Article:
So, I don’t believe in leaderships. I think everybody is a human being and should not pretend to be a leader, but should focus on being human. Because then you don’t have to pretend.

What are your “5 things I wish someone told me when I first started” and why. Please share a story or example for each.

Well, either the list will be more than five things, or there will be none. Because, for me, it is not just a question of counting your mistakes, counting this problem, counting that problem, but just flowing with life. You have to flow with life. When you flow with life, the trees that have learned to sway in the wind don’t break. Those trees that have not learned to sway in the wind, break. So, it isn’t a question of five things, it’s a question of are you flexible enough to make those turns, to make those swings, to make those things happen as life unfolds?

Can you please give us your favorite “Life Lesson Quote”? Can you share how that was relevant to you in your life?

“Flow, just flow.” Life is a river, it started as a drop, and one day it is going to end. You are in this process called ‘life’ that is continuously unfolding. That is what is relevant to you. That is what you have to understand. Life is not a static thing. Neither the likes, the wants and all the things in this life are static. Everything is going to change. You have to allow all that to manifest, to just flow. That is the life lesson you must learn.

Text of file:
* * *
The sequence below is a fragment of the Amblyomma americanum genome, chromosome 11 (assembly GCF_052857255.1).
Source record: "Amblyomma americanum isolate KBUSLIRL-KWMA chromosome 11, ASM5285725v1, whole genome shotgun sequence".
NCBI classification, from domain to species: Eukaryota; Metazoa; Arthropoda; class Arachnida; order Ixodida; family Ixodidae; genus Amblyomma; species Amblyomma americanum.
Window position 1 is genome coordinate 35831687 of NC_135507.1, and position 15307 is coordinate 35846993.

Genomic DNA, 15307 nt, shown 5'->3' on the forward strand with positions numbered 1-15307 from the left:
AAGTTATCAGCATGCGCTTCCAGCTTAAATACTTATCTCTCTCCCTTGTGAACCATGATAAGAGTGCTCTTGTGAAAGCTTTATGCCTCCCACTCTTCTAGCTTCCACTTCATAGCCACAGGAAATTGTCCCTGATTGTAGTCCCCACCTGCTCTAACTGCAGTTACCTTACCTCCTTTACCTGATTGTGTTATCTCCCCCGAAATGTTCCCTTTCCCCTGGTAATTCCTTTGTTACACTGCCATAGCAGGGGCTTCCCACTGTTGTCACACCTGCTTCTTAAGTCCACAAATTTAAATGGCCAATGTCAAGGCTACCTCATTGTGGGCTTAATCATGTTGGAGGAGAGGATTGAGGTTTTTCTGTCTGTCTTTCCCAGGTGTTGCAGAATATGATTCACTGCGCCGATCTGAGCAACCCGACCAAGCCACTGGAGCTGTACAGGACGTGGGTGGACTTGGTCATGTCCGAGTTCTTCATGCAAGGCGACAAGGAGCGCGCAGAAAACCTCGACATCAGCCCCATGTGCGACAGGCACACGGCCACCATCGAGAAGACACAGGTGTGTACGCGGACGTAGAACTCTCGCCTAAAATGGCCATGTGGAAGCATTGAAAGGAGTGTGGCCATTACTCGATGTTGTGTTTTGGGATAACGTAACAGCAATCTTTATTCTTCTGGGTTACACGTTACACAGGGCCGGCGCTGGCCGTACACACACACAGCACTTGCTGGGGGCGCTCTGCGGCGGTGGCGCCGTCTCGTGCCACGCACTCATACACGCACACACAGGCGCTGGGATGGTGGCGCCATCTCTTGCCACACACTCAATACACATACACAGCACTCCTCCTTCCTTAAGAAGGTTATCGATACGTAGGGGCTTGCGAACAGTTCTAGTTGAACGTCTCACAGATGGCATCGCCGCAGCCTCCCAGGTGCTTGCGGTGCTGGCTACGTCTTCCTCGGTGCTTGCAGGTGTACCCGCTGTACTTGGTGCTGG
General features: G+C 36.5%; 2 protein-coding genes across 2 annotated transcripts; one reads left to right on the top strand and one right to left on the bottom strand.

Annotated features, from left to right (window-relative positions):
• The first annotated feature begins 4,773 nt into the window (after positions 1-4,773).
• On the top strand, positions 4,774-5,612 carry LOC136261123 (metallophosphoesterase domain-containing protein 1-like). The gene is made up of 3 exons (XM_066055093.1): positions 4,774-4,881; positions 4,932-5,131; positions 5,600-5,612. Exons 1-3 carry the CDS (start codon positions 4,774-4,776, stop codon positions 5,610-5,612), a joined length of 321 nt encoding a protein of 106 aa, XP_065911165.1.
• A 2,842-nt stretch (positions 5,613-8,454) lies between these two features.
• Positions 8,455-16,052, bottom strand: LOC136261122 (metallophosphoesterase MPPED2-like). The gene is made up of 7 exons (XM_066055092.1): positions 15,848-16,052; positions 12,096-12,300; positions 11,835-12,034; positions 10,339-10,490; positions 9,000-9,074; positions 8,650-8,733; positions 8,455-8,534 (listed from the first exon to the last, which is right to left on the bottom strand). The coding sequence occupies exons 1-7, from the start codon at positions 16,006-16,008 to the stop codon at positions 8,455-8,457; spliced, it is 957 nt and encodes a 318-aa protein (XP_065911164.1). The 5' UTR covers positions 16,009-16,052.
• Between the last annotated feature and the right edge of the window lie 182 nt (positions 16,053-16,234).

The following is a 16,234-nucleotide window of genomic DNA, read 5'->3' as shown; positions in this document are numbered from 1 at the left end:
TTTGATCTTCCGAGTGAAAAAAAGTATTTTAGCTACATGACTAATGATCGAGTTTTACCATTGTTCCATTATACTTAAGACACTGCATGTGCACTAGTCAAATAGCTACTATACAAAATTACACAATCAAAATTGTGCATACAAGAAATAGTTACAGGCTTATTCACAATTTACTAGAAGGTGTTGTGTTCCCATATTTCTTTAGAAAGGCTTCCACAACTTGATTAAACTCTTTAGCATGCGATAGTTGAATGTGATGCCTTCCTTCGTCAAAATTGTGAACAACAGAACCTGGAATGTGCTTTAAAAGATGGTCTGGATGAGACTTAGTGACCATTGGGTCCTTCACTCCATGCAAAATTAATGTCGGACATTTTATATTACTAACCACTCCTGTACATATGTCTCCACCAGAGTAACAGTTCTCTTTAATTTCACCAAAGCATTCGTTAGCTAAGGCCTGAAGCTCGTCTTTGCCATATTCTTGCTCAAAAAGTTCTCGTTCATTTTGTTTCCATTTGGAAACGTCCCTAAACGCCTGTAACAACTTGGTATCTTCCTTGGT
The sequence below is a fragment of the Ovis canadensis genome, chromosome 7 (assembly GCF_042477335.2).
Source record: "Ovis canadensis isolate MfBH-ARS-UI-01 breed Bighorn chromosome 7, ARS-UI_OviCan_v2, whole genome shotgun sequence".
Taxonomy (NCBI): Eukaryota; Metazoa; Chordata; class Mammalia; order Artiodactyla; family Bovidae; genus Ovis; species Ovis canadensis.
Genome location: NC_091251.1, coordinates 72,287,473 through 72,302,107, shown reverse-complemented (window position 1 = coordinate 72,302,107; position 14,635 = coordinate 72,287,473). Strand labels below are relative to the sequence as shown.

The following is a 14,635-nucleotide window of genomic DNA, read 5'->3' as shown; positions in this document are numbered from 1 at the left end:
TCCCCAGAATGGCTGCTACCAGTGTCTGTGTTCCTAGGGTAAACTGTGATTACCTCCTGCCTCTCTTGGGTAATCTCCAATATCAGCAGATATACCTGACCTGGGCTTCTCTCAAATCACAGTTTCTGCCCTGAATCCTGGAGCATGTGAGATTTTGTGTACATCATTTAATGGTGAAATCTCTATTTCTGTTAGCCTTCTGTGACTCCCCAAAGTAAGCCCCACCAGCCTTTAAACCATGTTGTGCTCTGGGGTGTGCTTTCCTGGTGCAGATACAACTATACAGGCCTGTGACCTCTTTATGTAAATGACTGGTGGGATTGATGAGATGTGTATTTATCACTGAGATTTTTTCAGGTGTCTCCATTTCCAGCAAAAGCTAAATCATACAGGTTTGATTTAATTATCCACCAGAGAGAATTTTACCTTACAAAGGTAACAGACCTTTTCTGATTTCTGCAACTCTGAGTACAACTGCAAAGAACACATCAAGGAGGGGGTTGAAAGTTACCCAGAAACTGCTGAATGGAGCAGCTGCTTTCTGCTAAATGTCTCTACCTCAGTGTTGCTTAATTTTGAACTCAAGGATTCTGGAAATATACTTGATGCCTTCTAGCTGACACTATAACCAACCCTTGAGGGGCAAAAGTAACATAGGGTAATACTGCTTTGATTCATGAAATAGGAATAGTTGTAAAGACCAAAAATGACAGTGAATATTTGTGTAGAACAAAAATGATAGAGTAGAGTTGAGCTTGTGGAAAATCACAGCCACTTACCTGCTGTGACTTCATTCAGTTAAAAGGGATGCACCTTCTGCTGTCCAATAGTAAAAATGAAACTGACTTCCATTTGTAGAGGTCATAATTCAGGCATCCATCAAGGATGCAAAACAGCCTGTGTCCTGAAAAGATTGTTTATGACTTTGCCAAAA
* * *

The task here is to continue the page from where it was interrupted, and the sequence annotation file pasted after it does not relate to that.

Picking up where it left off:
Is there a person in the world, or in the US with whom you would like to have a private breakfast or lunch with, and why? He/she might just see this, especially if we tag them. 🙂

Well, I want everybody to enjoy their lunch, and I want everybody to enjoy their breakfast. I don’t think that talking about peace, and talking about joy, breakfast, lunch, or dinner is the appropriate time. The appropriate time is when there is a thirst inside for life, for peace, when there is a thirst inside for joy, when there is a thirst inside for clarity, when there is a thirst inside for that understanding. For that, breakfast isn’t necessary, lunch isn’t necessary. It can be under a tree, it can be over a tree, it can be anywhere, and it will suffice.

How can our readers further follow your work online?

People can go to Premrawat.com and hearyourselfbook.com

This was very meaningful, thank you so much. We wish you only continued success on your great work!